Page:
25 Tips and Tricks for Smooth Sailing on Your Next Cruise

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CRUISE CONTROL

More than 25 million people globally will head off on a cruise vacation in 2017 -- over 1 million more than last year's total, according to a Cruise Lines International Association forecast. Cheapism.com reached out to nearly a dozen industry experts seeking tips and advice for getting the best possible cruise experience, from when and how to book to avoiding the crowds.
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BOOK EARLY AND RE-PRICE OFTEN

Last-minute deals can be great for those able to take off on a moment's notice, but most people have to plan a trip well in advance and should lock in a good price as early as possible. "If the price happens to go down before final payment date, and you're in the U.S. or Canada, you can generally get the difference back," says Billy Hirsch of the blog Cruise Habit. It may be possible to take advantage of a new deal even after payment -- maybe as a drink package or room upgrade.
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USE A GOOD TRAVEL AGENT

When it comes to finding the right cruise, a travel agent can be invaluable and, in many cases, cost no more, Hirsch says. "In some cases you'll pay less, as agents may have access to special perks or even discounted rates on specific sailings. Even if the price is the same, the value of a good travel agent is that you have someone who is a pro, able to answer your questions and guide you to make the right decisions."

Related: 12 Ways Booking Direct May Get You a Better Deal

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A CARRY-ON BAG IS ESSENTIAL

Embarkation day typically involves waiting for luggage to reach the cabin via the ship's valet, leaving you without essentials, says Grainne Kelly, a travel agent for 16 years. Prepare by packing a carry-on. "Include swimsuits, sunscreen, a change of clothes, and snacks," Kelly says. "It may be a couple of hours before you're reunited with your luggage, so be sure to keep any essentials on hand."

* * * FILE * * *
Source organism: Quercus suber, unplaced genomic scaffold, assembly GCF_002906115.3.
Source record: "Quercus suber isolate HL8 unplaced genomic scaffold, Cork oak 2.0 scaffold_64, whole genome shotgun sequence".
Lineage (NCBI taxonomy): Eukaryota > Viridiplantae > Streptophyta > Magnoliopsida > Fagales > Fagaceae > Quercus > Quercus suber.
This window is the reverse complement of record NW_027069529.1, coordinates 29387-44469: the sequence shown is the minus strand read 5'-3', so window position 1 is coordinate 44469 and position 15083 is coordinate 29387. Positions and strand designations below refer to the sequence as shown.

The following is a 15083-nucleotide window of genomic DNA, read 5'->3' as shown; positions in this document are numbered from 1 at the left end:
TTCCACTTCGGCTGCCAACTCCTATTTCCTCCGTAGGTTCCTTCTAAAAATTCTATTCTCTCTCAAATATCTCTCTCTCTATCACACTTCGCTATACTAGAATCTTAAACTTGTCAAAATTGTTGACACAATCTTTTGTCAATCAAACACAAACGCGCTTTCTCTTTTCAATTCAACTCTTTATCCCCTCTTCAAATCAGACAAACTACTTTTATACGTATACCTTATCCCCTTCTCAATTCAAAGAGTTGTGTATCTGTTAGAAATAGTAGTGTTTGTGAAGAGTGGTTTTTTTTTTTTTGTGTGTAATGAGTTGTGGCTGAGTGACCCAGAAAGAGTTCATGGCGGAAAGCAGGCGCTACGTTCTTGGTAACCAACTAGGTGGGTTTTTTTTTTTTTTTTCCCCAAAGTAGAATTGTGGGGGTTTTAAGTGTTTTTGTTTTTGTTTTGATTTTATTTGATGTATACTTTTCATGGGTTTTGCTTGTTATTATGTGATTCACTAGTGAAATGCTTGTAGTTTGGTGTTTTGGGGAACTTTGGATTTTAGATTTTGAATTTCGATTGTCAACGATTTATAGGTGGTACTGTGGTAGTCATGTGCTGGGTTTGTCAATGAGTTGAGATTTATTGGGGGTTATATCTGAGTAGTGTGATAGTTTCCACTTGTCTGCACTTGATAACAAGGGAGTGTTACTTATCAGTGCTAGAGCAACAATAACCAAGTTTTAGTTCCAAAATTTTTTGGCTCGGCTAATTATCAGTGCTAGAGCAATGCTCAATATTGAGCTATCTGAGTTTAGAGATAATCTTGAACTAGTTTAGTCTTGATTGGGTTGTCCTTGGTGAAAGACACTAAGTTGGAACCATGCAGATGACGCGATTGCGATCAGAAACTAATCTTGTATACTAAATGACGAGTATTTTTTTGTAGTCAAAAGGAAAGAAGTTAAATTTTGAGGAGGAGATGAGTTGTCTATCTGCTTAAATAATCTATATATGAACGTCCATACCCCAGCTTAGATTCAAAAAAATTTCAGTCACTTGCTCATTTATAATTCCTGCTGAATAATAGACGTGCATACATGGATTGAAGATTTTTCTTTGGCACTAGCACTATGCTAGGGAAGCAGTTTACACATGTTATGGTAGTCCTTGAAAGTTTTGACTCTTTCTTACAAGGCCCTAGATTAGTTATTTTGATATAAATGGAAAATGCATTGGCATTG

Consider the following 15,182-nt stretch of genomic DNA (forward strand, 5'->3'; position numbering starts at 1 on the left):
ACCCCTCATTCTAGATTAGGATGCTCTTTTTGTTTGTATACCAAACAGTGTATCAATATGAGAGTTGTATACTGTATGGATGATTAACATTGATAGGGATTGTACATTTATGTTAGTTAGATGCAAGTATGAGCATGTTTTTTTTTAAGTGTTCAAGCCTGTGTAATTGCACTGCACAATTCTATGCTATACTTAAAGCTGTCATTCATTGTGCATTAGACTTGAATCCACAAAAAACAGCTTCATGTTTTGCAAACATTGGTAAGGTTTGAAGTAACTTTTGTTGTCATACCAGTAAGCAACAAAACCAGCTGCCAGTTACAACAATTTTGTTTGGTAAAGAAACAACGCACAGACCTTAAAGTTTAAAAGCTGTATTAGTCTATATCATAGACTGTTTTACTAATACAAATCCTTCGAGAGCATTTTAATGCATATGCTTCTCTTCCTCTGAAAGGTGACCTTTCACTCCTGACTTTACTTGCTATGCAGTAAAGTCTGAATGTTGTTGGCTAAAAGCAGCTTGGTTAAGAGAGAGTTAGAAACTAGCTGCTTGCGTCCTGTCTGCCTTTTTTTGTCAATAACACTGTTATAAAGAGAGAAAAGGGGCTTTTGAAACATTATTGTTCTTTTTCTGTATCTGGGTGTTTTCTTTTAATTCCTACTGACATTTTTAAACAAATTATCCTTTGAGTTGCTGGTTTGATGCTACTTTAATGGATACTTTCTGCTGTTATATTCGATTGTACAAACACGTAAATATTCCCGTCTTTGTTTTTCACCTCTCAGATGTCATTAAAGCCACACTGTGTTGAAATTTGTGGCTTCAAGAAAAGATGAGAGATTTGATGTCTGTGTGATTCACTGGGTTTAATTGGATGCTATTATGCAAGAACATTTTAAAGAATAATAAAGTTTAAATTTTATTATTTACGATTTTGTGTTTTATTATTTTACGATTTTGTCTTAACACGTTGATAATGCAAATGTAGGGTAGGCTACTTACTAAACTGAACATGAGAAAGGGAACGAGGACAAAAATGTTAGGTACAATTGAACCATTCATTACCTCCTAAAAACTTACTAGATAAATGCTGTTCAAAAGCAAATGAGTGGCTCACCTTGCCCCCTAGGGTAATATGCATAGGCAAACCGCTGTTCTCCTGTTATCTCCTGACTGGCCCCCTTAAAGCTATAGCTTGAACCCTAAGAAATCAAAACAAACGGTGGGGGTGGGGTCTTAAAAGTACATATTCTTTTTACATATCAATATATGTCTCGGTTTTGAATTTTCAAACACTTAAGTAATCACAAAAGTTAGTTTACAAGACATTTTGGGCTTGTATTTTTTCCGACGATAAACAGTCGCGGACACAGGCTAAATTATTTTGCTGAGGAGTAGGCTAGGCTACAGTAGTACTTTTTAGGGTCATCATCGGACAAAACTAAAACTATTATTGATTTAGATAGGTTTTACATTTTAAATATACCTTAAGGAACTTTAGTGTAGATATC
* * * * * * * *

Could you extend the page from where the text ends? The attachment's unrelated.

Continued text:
Related: Don't Fly Without These 10 Cheap Travel Accessories

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DON'T OVERPACK

Ship cabins are designed to make the most of a small space, but they're still small, especially for families. Kelly advises not packing too much. "Make a list of all the clothing you will need on the trip, then cut that in half" and use onboard laundry service, she says. Most of the time you'll be in a swimsuit anyway.
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BRING ALL BABY SUPPLIES

While it's important not to overpack clothing, the opposite is true for baby necessities. "Make sure to bring enough formula, baby food, and diapers aboard, as these items will not typically be found for sale on your ship," Kelly says.
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A USB CHARGER IS INVALUABLE

Ship staterooms typically do not have many power outlets, and power strips are prohibited for safety reasons, Hirsch says. Lots of gadgets now charge via USB, though. Bring a multiport USB power pack ($24 on Amazon), which takes up little space and can charge multiple devices off one outlet.
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CHOOSE STATEROOMS WISELY

Staterooms can be tiny interior cabins with no window or suites more opulent than your home. Either way, be realistic about how you'll spend cruise time before reserving. "Is it nice to at least have a balcony? It sure is," Hirsch says. But most people are likely to spend little time in a stateroom, considering ports of call and shipboard activities and public spaces. It's just a place to sleep.